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Jintendra PANDAY, et al., Respondents, v. Tashema ALLEN, et al., Appellants.
DECISION & ORDER
In an action, inter alia, for injunctive relief, the defendants appeal from an order of the Supreme Court, Queens County (Frederick D.R. Sampson, J.), entered October 19, 2016. The order, insofar as appealed from, denied those branches of the defendants' motion which were pursuant to CPLR 3211(a) to dismiss the complaint and for summary judgment declaring that the defendants have a prescriptive easement over the driveway of certain real property, and granted that branch of the plaintiffs' cross motion which was for summary judgment on the complaint.
ORDERED that the order is modified, on the law, by deleting the provision thereof granting that branch of the plaintiffs' cross motion which was for summary judgment on so much of the complaint as was based on alleged encroachments other than the defendants parking their vehicle in front of or in the driveway, and substituting therefor a provision denying that branch of the cross motion; as so modified, the order is affirmed insofar as appealed from, without costs or disbursements.
The plaintiffs and the defendants own neighboring properties in Queens. The defendants acquired title to their property by deed dated December 28, 2001. In 2011, the plaintiffs became owners of the property adjacent to and situated north of the defendants' property.
The defendants' deed contains an easement for a right-of-way over their driveway. The easement provides, in relevant part, that “a right of way as a party driveway over the full strip of land lying between the [defendants'] house and the house on the premises immediately adjoining on the North for its full width and extending from the Easterly side of 148th Street Easterly to a depth of 80 feet as a means of access to and egress from the garage or any garages if any erected or to be erected on the rear [of the defendants' property] and the said premises adjoining on the North.” The defendants' deed also provided that the easement was “SUBJECT however to the similar use of said driveway and so much thereof over the [defendants' property] for the use and benefit of the premises immediately adjoining on the North.”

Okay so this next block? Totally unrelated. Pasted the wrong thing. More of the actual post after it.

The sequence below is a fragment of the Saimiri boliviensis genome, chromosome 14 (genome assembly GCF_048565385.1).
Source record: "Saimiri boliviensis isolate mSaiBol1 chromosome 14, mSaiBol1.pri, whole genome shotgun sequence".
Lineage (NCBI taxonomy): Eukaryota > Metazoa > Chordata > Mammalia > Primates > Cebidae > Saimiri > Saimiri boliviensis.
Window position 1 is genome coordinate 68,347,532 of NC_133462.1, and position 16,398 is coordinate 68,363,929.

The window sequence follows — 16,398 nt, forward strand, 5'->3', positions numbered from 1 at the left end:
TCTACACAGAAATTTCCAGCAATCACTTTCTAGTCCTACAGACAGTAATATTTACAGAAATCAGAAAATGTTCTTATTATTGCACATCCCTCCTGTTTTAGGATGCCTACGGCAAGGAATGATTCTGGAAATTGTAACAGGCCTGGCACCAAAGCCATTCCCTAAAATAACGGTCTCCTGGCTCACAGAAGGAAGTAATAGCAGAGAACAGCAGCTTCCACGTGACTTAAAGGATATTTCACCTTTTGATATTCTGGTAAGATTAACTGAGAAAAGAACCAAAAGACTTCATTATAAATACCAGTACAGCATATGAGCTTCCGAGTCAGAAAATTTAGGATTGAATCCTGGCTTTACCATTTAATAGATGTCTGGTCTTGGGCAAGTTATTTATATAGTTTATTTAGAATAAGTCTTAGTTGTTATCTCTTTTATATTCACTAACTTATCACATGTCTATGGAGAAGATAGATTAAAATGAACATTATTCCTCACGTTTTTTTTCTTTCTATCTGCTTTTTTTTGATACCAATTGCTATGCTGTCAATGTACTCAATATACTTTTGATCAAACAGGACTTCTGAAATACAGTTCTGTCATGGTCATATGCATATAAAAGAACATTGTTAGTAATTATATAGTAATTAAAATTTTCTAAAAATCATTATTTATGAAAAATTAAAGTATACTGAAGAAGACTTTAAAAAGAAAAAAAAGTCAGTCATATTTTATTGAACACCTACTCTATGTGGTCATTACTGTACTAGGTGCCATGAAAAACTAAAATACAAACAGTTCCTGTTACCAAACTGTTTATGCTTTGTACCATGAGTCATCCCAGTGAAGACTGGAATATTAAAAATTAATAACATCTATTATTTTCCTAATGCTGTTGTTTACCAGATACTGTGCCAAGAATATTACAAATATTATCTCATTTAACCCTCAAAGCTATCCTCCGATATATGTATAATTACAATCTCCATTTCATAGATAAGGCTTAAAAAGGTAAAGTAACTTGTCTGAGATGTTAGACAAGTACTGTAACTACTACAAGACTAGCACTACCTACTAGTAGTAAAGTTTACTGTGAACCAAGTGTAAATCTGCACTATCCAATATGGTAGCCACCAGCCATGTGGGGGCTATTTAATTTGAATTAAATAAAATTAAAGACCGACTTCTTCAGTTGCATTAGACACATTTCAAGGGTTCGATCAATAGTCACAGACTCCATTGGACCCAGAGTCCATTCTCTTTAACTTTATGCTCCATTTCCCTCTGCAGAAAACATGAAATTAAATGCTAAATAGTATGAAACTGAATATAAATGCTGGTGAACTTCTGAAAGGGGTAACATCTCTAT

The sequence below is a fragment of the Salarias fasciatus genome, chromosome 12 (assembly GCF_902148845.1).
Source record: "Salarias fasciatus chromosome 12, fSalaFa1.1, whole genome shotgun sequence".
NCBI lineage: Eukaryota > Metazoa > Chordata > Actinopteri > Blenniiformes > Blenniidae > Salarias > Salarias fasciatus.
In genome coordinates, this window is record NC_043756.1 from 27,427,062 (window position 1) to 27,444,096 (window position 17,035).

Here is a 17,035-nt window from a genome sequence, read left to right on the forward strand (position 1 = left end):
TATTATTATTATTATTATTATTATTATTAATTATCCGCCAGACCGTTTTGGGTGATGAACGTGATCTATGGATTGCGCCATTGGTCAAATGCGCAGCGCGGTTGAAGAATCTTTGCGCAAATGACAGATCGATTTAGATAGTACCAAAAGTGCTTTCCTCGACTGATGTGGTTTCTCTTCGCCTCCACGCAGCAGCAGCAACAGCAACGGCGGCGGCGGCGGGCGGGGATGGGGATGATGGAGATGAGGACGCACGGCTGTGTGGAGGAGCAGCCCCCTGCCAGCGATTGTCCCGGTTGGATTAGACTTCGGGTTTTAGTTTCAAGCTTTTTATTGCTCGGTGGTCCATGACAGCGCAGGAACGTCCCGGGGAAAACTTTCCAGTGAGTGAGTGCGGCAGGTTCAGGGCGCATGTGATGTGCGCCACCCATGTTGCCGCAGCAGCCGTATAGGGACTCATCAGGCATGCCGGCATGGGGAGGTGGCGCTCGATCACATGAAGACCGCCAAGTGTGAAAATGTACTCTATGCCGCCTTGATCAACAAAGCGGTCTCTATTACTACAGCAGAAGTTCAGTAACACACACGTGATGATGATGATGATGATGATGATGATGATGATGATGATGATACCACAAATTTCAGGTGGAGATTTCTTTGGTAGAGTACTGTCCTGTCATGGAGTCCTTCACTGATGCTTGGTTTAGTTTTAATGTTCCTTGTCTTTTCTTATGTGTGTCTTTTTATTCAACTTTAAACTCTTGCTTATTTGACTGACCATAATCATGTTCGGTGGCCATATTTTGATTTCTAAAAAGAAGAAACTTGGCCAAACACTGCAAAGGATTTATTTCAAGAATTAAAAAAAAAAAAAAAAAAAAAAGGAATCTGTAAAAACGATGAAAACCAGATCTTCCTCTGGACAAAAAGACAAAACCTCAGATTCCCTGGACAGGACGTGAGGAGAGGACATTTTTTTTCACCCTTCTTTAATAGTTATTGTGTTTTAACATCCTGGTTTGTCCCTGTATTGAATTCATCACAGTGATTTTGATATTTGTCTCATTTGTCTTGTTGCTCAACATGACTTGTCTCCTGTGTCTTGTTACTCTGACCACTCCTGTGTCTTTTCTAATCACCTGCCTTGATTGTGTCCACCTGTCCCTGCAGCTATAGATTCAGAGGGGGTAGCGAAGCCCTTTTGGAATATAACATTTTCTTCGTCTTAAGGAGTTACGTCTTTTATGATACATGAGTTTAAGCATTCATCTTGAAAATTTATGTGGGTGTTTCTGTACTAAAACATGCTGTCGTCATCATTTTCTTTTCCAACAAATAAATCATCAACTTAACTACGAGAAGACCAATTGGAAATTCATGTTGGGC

In 2013, the plaintiffs commenced this action seeking declaratory and injunctive relief. The plaintiffs alleged that the defendants had been preventing them from using the easement over the driveway despite the language in the defendants' deed providing the plaintiffs with a right-of-way over that portion of the defendants' property. Thereafter, the defendants moved, inter alia, pursuant to CPLR 3211(a)(1) and (7) to dismiss the complaint and for summary judgment declaring that the defendants have a prescriptive easement over the driveway, and the plaintiffs cross-moved, among other things, for summary judgment on the complaint. In an order entered October 19, 2016, the Supreme Court denied those branches of the defendants' motion and granted that branch of the plaintiffs' cross motion. The defendants appeal.
We agree with the Supreme Court's determination denying that branch of the defendants' motion which was pursuant to CPLR 3211(a)(1) and (7) to dismiss the complaint. “ ‘A motion to dismiss a complaint based on documentary evidence may be appropriately granted only where the documentary evidence utterly refutes plaintiff's factual allegations, conclusively establishing a defense as a matter of law’ ” (Anderson v. Armentano, 139 A.D.3d 769, 770, 33 N.Y.S.3d 294, quoting Stein v. Garfield Regency Condominium, 65 A.D.3d 1126, 1128, 886 N.Y.S.2d 54 [internal quotation marks omitted]; see CPLR 3211[a] ). On a motion pursuant to CPLR 3211(a)(7) to dismiss for failure to state a cause of action, the court must accept the facts alleged in the complaint as true, accord the plaintiff the benefit of every possible inference, and determine only whether the facts as alleged fit within any cognizable legal theory (see Goshen v. Mutual Life Ins. Co. of N.Y., 98 N.Y.2d 314, 326, 746 N.Y.S.2d 858, 774 N.E.2d 1190; Leon v. Martinez, 84 N.Y.2d 83, 87–88, 614 N.Y.S.2d 972, 638 N.E.2d 511).